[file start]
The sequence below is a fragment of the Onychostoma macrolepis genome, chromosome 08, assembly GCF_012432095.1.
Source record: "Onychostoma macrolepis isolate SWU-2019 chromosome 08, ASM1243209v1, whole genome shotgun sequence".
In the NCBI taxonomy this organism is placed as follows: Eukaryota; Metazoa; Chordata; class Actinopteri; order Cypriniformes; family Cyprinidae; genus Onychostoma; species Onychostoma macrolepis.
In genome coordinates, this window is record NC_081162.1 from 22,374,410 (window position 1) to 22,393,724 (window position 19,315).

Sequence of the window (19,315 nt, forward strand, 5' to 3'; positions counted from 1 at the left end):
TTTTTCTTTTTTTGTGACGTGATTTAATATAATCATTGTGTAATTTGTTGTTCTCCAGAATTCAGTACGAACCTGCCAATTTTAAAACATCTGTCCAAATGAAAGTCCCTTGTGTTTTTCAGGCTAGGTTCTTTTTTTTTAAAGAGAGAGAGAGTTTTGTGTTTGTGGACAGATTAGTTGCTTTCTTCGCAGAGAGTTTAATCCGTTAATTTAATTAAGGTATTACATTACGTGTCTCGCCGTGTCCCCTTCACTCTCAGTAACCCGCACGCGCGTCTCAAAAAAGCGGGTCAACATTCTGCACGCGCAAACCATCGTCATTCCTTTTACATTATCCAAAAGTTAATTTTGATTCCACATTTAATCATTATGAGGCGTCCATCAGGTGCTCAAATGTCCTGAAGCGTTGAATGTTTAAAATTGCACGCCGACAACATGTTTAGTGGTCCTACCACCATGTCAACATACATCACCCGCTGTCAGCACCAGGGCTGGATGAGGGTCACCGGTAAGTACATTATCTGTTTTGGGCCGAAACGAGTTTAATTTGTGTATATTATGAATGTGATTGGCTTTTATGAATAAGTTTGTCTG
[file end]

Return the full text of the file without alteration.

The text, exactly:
The sequence below is a fragment of the Onychostoma macrolepis genome, chromosome 08, assembly GCF_012432095.1.
Source record: "Onychostoma macrolepis isolate SWU-2019 chromosome 08, ASM1243209v1, whole genome shotgun sequence".
In the NCBI taxonomy this organism is placed as follows: Eukaryota; Metazoa; Chordata; class Actinopteri; order Cypriniformes; family Cyprinidae; genus Onychostoma; species Onychostoma macrolepis.
In genome coordinates, this window is record NC_081162.1 from 22,374,410 (window position 1) to 22,393,724 (window position 19,315).

Sequence of the window (19,315 nt, forward strand, 5' to 3'; positions counted from 1 at the left end):
TTTTTCTTTTTTTGTGACGTGATTTAATATAATCATTGTGTAATTTGTTGTTCTCCAGAATTCAGTACGAACCTGCCAATTTTAAAACATCTGTCCAAATGAAAGTCCCTTGTGTTTTTCAGGCTAGGTTCTTTTTTTTTAAAGAGAGAGAGAGTTTTGTGTTTGTGGACAGATTAGTTGCTTTCTTCGCAGAGAGTTTAATCCGTTAATTTAATTAAGGTATTACATTACGTGTCTCGCCGTGTCCCCTTCACTCTCAGTAACCCGCACGCGCGTCTCAAAAAAGCGGGTCAACATTCTGCACGCGCAAACCATCGTCATTCCTTTTACATTATCCAAAAGTTAATTTTGATTCCACATTTAATCATTATGAGGCGTCCATCAGGTGCTCAAATGTCCTGAAGCGTTGAATGTTTAAAATTGCACGCCGACAACATGTTTAGTGGTCCTACCACCATGTCAACATACATCACCCGCTGTCAGCACCAGGGCTGGATGAGGGTCACCGGTAAGTACATTATCTGTTTTGGGCCGAAACGAGTTTAATTTGTGTATATTATGAATGTGATTGGCTTTTATGAATAAGTTTGTCTG